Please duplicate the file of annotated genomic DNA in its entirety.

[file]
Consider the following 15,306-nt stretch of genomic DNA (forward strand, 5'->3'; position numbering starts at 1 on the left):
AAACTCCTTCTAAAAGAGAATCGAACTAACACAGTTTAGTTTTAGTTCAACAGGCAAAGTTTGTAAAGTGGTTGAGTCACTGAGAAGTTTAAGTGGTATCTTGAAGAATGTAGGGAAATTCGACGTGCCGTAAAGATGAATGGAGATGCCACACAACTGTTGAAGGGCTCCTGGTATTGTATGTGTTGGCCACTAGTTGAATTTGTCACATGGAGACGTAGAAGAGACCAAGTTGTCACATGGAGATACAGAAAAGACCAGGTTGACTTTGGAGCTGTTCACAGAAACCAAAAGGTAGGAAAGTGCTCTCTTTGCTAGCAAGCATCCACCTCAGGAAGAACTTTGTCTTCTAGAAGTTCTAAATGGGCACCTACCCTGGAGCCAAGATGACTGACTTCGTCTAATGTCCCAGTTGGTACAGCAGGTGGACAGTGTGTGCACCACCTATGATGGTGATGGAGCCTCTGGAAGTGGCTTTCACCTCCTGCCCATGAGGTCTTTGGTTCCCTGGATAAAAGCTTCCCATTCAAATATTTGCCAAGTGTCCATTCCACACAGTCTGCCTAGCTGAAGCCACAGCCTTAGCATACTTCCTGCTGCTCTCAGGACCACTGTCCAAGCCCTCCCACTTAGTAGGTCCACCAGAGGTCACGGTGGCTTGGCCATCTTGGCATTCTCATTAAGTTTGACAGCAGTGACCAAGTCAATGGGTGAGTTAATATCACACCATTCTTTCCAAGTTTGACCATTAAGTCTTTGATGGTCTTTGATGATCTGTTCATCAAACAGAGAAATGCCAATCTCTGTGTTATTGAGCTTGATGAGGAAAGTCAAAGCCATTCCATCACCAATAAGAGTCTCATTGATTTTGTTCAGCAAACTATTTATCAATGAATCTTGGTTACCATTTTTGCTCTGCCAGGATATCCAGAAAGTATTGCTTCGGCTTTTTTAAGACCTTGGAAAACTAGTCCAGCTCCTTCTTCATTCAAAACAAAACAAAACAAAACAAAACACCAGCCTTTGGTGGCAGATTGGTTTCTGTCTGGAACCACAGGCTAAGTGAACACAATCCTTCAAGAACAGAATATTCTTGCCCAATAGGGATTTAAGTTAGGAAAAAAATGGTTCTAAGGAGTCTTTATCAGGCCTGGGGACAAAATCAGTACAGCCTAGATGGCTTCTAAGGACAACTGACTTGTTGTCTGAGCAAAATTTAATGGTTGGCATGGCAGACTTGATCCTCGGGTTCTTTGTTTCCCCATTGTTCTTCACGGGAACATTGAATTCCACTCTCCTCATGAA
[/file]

Consider the following 15,306-nt stretch of genomic DNA (forward strand, 5'->3'; position numbering starts at 1 on the left):
AAACTCCTTCTAAAAGAGAATCGAACTAACACAGTTTAGTTTTAGTTCAACAGGCAAAGTTTGTAAAGTGGTTGAGTCACTGAGAAGTTTAAGTGGTATCTTGAAGAATGTAGGGAAATTCGACGTGCCGTAAAGATGAATGGAGATGCCACACAACTGTTGAAGGGCTCCTGGTATTGTATGTGTTGGCCACTAGTTGAATTTGTCACATGGAGACGTAGAAGAGACCAAGTTGTCACATGGAGATACAGAAAAGACCAGGTTGACTTTGGAGCTGTTCACAGAAACCAAAAGGTAGGAAAGTGCTCTCTTTGCTAGCAAGCATCCACCTCAGGAAGAACTTTGTCTTCTAGAAGTTCTAAATGGGCACCTACCCTGGAGCCAAGATGACTGACTTCGTCTAATGTCCCAGTTGGTACAGCAGGTGGACAGTGTGTGCACCACCTATGATGGTGATGGAGCCTCTGGAAGTGGCTTTCACCTCCTGCCCATGAGGTCTTTGGTTCCCTGGATAAAAGCTTCCCATTCAAATATTTGCCAAGTGTCCATTCCACACAGTCTGCCTAGCTGAAGCCACAGCCTTAGCATACTTCCTGCTGCTCTCAGGACCACTGTCCAAGCCCTCCCACTTAGTAGGTCCACCAGAGGTCACGGTGGCTTGGCCATCTTGGCATTCTCATTAAGTTTGACAGCAGTGACCAAGTCAATGGGTGAGTTAATATCACACCATTCTTTCCAAGTTTGACCATTAAGTCTTTGATGGTCTTTGATGATCTGTTCATCAAACAGAGAAATGCCAATCTCTGTGTTATTGAGCTTGATGAGGAAAGTCAAAGCCATTCCATCACCAATAAGAGTCTCATTGATTTTGTTCAGCAAACTATTTATCAATGAATCTTGGTTACCATTTTTGCTCTGCCAGGATATCCAGAAAGTATTGCTTCGGCTTTTTTAAGACCTTGGAAAACTAGTCCAGCTCCTTCTTCATTCAAAACAAAACAAAACAAAACAAAACACCAGCCTTTGGTGGCAGATTGGTTTCTGTCTGGAACCACAGGCTAAGTGAACACAATCCTTCAAGAACAGAATATTCTTGCCCAATAGGGATTTAAGTTAGGAAAAAAATGGTTCTAAGGAGTCTTTATCAGGCCTGGGGACAAAATCAGTACAGCCTAGATGGCTTCTAAGGACAACTGACTTGTTGTCTGAGCAAAATTTAATGGTTGGCATGGCAGACTTGATCCTCGGGTTCTTTGTTTCCCCATTGTTCTTCACGGGAACATTGAATTCCACTCTCCTCATGAA